I hate it when I’m frustrated as hell. That may sound like a blatantly obvious thing to say, but it’s the truth. I really do. There are plenty of things pissing me off at the moment, and a damn good number of things that I can’t do anything about. They’re like lame ducks, staring me in the face, laughing at me. That would all be fine and dandy, except my hands are tied behind my back. And trust me, nothing is worse than being laughed at by lame ducks while having your hands tied behind your back. Except maybe having words fixed on the tip of your tongue.
Things that I have no control over don’t frustrate me. That’s for other people to worry about. I get pissed off when I have every ability to change a situation, but have to wait. Usually it’s something terrifyingly mundane that’s in my way, like a delayed flight, a traffic jam, or the missing lid to a box of puzzle pieces.
I want to tell Cassie for the very first time that I love her, but the only right way to do that is face to face. Trust me, as much as the world tries to make communication easy and accessible, I find it to be ontologically illegal to tell someone I love you for the first time via text message.
She doesn’t expect it from me, and to be quite honest, I’m not sure I expect it from me, either. The last time I saw her was a week ago, right before she left the country. Even then, I might have known that I wouldn’t get the chance to tell her, because I had the feeling of my heart being twisted up like a wrinkled bedsheet the moment I saw her. The words waited at the tip of my tongue like puzzle pieces waiting to be put in the right place. But I was never good at puzzles, even when I looked at the box.
I’ve never liked going-away parties. I think they’re supposed to offer a nice chance for everyone to say goodbye, but they never do that for me. I’m always left awkwardly waiting in the corner, thinking far too hard about the last thing I would want to say to someone, and how they might remember me.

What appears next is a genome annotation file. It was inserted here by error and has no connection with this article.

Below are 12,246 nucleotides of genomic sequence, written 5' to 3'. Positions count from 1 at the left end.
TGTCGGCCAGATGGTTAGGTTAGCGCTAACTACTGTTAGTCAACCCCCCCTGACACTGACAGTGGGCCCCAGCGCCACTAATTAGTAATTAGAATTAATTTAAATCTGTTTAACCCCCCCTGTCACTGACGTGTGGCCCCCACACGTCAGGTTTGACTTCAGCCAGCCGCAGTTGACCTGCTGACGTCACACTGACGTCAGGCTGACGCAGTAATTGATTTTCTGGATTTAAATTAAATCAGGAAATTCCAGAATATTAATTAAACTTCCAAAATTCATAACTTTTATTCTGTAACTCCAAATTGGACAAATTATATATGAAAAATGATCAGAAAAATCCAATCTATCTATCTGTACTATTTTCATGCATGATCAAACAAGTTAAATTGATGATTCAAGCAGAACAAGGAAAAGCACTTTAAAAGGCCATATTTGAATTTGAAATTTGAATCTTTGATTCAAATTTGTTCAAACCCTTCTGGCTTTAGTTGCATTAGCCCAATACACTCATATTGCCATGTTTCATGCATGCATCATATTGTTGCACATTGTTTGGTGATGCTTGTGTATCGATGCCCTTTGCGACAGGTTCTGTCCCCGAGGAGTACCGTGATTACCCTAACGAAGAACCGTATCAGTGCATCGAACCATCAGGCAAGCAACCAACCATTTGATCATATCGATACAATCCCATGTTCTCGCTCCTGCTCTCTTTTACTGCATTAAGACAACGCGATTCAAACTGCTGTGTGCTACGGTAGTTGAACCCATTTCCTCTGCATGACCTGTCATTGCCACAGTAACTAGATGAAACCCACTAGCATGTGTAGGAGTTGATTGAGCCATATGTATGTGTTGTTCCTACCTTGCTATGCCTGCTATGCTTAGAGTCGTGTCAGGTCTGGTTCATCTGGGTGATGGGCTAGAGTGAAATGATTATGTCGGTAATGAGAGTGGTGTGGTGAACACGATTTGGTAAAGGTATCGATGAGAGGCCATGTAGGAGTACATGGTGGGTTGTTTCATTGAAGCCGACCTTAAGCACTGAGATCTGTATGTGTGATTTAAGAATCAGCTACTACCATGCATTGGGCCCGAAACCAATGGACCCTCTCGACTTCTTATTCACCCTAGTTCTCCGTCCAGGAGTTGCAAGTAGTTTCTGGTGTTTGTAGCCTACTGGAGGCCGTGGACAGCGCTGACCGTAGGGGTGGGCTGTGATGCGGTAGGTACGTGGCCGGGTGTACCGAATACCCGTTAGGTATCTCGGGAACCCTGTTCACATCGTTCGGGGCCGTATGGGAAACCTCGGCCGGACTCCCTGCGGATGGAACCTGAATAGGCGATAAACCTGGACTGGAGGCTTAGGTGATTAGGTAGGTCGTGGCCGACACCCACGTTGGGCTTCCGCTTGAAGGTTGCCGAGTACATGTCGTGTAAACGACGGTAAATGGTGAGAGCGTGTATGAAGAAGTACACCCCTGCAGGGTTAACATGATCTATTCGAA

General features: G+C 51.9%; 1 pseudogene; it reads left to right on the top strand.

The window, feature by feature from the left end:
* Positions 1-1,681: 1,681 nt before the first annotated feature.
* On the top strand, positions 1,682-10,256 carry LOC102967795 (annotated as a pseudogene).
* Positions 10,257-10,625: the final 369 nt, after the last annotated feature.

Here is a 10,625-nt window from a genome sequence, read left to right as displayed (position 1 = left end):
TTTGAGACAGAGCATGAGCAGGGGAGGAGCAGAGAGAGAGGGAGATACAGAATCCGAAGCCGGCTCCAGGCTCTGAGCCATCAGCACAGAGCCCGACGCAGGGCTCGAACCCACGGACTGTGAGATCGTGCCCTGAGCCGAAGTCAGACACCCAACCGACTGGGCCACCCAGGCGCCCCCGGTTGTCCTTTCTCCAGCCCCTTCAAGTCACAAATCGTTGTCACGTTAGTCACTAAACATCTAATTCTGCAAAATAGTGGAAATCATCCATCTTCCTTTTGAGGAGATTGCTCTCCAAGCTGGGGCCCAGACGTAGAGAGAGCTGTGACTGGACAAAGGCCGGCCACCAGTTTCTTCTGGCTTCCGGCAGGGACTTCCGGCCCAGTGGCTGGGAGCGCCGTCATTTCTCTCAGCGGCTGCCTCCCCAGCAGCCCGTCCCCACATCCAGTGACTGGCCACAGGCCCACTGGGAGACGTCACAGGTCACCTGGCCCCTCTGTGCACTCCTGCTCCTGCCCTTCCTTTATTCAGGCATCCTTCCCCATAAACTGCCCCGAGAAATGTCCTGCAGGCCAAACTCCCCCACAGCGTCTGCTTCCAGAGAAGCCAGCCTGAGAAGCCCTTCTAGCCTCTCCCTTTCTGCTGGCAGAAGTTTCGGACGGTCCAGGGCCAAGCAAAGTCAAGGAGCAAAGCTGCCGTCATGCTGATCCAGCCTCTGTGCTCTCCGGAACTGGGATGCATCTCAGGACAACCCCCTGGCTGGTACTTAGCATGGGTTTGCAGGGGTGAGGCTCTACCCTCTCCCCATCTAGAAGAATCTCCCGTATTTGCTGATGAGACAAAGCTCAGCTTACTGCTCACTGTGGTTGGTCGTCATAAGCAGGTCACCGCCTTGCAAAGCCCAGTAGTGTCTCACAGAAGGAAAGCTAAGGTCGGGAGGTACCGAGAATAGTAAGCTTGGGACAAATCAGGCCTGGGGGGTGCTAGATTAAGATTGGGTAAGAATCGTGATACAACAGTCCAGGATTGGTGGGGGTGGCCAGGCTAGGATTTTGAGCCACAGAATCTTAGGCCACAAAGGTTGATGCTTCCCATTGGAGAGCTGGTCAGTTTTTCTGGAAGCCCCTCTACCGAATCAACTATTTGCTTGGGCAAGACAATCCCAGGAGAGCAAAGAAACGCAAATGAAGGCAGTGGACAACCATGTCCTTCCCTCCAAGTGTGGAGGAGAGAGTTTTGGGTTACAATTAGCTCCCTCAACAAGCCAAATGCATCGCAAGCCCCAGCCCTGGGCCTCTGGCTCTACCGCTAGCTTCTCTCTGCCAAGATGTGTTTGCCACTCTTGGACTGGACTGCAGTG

So when Cassie’s crowd of friends surrounded her to offer final goodbyes, and to tell her how much they would miss her, I lined up to do the same. The words on my tongue grew heavier and heavier, and I realized that if I didn’t say them now, I’d have to stuff them in my pockets and carry them around with me for months before I had another chance.
But instead of telling her the truth, I just looked her in the eyes and said, “Goodbye.” She smiled, and said goodbye as well. As I left her house, I peeled the words “I love you” from my tongue and stuffed them into my pockets like bricks, saving them for the next time I might see her again.
Her friends continually asked her when she was coming back, and she gave them all the same answer: she didn’t know. I thought she might offer me a different answer, a custom reply, or at least a hint. But I’m not sure she could have given one to herself if she’d wanted it.
So I wait, and carry the heavy words around with me, everywhere I go, because I was never good at puzzles, even when I looked at the box.